Algae, one of the oldest life forms on earth, are poised to play a major role in the global search for the ideal biofuel feedstock, as researchers around the world seek new, more efficient ways to squeeze oil from "seaweed" to produce a clean and renewable biofuel. Some scientists even project that algal fuels could one day replace petroleum outright.
There are certainly good reasons for this kind of audacious hope. Some forms of algae are as much as 50 percent oil, and they can be grown in salty water or even waste water, absorbing C02 in the process. Researchers say algae can produce from 30 to 400 times more oil per acre than other popular biofuel feedstocks like palm trees and soy beans. And since algae can be grown in huge open ponds or in sealed bioreactors, and because algae can convert sunlight into chemical energy (photosynthesis) much more efficiently than other feedstocks, its wide use could take biofuel production out of the food cycle for good.
It doesn't seem possible to create a viable, alternative fuel source from algae, but it turns out that not only is it possible but it just might be the best option we have in the future.
Algae fuel, or Oilgae, uses different components of algae to create one of several types of fuels such biodiesel, ethanol or butanol. The biomass of algae consists of 60% oil which can then be converted to a biodiesel, while the carbohydrate component of algae can be fermented to produce bioethanol.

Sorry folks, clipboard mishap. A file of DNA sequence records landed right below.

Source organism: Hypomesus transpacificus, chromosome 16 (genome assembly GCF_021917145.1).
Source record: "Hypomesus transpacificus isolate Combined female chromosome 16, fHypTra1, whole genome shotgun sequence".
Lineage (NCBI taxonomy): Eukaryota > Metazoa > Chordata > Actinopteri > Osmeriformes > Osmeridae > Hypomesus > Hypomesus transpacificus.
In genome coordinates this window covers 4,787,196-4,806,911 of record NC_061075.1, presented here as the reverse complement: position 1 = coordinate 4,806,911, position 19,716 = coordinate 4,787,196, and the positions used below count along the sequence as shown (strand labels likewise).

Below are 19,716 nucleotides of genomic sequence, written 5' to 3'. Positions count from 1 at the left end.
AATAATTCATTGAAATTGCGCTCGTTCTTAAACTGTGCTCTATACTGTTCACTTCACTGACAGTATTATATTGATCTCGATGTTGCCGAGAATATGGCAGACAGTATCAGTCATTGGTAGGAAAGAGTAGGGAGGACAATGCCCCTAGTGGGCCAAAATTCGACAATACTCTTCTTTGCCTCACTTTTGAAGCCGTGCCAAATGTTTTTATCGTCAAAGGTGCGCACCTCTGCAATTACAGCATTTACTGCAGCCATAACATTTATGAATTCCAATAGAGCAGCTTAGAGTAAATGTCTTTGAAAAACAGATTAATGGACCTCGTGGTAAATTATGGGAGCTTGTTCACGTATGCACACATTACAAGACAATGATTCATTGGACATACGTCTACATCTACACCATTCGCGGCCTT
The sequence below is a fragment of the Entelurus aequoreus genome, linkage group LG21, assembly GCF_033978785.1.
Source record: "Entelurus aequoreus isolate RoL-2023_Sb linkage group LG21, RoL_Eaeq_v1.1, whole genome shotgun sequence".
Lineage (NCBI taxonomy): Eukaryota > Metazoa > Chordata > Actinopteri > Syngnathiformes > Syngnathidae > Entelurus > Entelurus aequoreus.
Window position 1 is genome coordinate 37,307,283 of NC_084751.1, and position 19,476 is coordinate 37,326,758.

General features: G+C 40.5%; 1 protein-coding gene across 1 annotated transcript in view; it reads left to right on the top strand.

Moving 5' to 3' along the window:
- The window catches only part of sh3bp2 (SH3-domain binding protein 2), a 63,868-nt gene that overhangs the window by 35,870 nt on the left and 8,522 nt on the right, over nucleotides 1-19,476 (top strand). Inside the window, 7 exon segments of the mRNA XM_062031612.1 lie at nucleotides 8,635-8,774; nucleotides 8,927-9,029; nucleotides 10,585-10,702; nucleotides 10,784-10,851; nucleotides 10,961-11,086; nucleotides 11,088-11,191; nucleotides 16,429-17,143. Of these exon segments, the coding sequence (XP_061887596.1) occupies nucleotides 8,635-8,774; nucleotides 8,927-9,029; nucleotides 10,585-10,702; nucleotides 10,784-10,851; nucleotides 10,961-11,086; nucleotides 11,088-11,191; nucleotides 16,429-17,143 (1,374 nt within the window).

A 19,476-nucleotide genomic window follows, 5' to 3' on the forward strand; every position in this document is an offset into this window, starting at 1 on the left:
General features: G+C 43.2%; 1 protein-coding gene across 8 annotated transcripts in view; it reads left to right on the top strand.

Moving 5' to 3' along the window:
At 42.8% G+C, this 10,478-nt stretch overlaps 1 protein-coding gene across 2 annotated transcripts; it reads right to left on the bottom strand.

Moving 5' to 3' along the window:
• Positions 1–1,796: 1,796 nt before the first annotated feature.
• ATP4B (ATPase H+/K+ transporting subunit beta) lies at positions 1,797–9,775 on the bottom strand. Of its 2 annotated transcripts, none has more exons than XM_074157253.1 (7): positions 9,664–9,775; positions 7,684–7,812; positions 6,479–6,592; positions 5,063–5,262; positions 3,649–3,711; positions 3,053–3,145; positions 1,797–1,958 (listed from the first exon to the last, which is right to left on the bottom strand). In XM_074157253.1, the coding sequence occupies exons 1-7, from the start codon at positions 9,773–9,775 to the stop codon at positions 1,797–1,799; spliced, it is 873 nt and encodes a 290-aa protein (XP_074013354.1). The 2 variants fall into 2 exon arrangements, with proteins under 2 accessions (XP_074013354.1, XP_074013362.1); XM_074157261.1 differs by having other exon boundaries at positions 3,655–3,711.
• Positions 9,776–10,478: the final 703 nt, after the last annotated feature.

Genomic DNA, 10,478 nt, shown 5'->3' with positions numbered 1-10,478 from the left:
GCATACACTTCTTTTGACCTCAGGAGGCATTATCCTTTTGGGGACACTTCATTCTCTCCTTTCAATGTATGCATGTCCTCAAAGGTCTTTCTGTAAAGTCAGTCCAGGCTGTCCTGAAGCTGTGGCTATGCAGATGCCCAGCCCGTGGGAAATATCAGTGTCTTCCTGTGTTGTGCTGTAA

At this point, algae production for use as an alternative fuel is still in development and there are several companies working away on the green slime to be the first to make just the right breakthrough to make this a profitable endeavor. That is to say, we can make biofuels from algae right now, but it still costs quite a bit of money to do so. Figures vary, but it seems the price per gallon of a viable fuel is still many times that of traditional fuels.
In the eternal search for cheaper fuels, and a way to eliminate the use of fossil fuel from our environment, some clever researchers have come up with a way of making your own biodiesel fuel. But while it is often promoted as something you can "make at home", there are a number of things to consider, first.Read more: How to Make Biodiesel